NRA T-Shirt Banned From School for Promoting Violence

Photo by Jeb BullwinklePhoto by Jeb BullwinkleLast month Haley Bullwinkle, a sophomore at
Canyon High School in Anaheim Hills, California, was ordered to
change out of a National Rifle Association T-shirt, which a guard
claimed violated the school’s dress code by encouraging violence.
How so? It included an image of a hunter holding a rifle. The
that Canyon High’s clothing rules do not actually mention images of
hunters or guns, instead banning attire that “promotes or depicts:
gang, drugs, alcohol, tobacco, violence, criminal activity,
obscenity, [or] the degrading of cultures, ethnicity, gender,
religion and/or ethnic values.” Haley’s father, Jeb, an NRA member,
wonders why the T-shirt was deemed too violent when the school’s
color guard parades with wooden rifles and its crest features
spears. “Students don’t leave their First Amendment rights at the
door,” observes a lawyer retained by Bullwinkle. “We’re looking for
[the school] to acknowledge that this T-shirt and T-shirts like it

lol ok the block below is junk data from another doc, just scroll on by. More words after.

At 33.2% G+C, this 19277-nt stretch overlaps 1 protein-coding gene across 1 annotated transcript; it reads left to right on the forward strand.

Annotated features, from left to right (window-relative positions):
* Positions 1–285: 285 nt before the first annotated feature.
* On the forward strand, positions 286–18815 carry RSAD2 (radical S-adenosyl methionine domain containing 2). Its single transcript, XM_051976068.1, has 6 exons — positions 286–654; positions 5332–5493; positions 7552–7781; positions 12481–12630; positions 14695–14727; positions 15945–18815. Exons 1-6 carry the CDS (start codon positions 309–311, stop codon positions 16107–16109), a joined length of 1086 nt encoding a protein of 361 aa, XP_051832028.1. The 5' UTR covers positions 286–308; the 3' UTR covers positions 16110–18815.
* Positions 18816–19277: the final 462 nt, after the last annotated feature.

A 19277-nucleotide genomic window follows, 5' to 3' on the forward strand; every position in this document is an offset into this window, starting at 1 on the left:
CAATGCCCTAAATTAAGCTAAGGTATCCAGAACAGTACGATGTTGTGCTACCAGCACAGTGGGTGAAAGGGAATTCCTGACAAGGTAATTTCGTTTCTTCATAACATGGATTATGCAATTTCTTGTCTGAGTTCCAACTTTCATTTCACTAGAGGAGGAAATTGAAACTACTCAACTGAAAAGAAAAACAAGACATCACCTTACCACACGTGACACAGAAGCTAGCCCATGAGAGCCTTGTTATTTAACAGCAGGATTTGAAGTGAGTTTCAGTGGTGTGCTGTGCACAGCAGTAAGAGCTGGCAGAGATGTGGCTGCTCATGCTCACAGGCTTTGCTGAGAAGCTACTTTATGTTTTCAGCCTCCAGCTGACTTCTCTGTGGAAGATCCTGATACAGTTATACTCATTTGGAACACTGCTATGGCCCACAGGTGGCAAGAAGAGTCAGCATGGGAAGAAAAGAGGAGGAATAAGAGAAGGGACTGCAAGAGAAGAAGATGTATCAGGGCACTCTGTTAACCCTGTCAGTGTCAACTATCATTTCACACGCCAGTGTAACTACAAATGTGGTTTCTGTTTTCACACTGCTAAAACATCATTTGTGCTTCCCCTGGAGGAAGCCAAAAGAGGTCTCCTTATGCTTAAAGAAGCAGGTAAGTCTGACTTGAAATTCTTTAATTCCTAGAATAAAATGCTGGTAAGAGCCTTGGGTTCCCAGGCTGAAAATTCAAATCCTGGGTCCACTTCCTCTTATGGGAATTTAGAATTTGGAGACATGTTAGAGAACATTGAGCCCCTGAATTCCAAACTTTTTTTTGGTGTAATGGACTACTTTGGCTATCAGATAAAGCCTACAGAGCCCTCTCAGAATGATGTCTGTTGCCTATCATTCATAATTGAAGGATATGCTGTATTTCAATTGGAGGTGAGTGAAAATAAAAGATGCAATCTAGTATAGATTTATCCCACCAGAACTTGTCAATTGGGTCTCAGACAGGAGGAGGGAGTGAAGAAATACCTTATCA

aren’t banned by school policy.”

How long do you think that will take? The typical pattern in
cases like this is for school officials to stubbornly defend a
stupid decision right up until the moment they fold, presumably
after consulting with their lawyers. While school officials have
considerable leeway in maintaining discipline and good order, the
courts are not likely to look kindly on speech restrictions that
smack of politically motivated censorship. In the 1969 case

Tinker v. Des Moines School District
, the Supreme Court
upheld the First Amendment right of high school students to wear
black arm bands in protest of the Vietnam War. More recently, in
the 2007 case
Morse v. Frederick
, the Court said a student could be
punished for displaying a banner saying “Bong Hits 4 Jesus” at an
off-campus event. But the rationale in the latter case was that the
banner promoted illegal drug use. By contrast, it cannot reasonably
be argued that Haley Bullwinkle’s NRA T-shirt (above) advocated
criminal activity.

She was probably smart not to insist on her First Amendment
rights at the time, however. As Zenon Evans
here last June, a West Virginia student who refused to
comply with an order to remove his NRA T-shirt was suspended,
arrested, and charged with “obstructing an officer.” The charge was

in August. In that case, as in this one, the school’s
dress code made no mention of firearms, although it did ban
“clothing and accessories that display…violence.” The kid’s shirt
featured a rifle and the slogan “NRA: Protect your